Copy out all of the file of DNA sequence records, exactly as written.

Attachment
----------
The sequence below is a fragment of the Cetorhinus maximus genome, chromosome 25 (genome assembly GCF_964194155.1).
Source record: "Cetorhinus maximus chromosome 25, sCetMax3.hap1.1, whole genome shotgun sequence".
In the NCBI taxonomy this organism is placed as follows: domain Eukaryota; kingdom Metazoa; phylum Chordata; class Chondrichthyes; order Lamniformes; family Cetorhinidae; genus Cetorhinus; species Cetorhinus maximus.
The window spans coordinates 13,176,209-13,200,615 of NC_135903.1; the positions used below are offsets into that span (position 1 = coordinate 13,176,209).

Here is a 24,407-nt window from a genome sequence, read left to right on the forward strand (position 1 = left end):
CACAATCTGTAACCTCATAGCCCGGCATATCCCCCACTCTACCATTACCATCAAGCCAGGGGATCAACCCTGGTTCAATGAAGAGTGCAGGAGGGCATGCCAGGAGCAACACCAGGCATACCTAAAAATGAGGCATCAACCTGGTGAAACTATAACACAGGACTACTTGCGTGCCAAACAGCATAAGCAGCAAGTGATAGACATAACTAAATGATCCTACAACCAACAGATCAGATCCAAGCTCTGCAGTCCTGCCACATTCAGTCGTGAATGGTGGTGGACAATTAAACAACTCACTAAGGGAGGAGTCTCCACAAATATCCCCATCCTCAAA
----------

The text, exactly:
The sequence below is a fragment of the Cetorhinus maximus genome, chromosome 25 (genome assembly GCF_964194155.1).
Source record: "Cetorhinus maximus chromosome 25, sCetMax3.hap1.1, whole genome shotgun sequence".
In the NCBI taxonomy this organism is placed as follows: domain Eukaryota; kingdom Metazoa; phylum Chordata; class Chondrichthyes; order Lamniformes; family Cetorhinidae; genus Cetorhinus; species Cetorhinus maximus.
The window spans coordinates 13,176,209-13,200,615 of NC_135903.1; the positions used below are offsets into that span (position 1 = coordinate 13,176,209).

Here is a 24,407-nt window from a genome sequence, read left to right on the forward strand (position 1 = left end):
CACAATCTGTAACCTCATAGCCCGGCATATCCCCCACTCTACCATTACCATCAAGCCAGGGGATCAACCCTGGTTCAATGAAGAGTGCAGGAGGGCATGCCAGGAGCAACACCAGGCATACCTAAAAATGAGGCATCAACCTGGTGAAACTATAACACAGGACTACTTGCGTGCCAAACAGCATAAGCAGCAAGTGATAGACATAACTAAATGATCCTACAACCAACAGATCAGATCCAAGCTCTGCAGTCCTGCCACATTCAGTCGTGAATGGTGGTGGACAATTAAACAACTCACTAAGGGAGGAGTCTCCACAAATATCCCCATCCTCAAA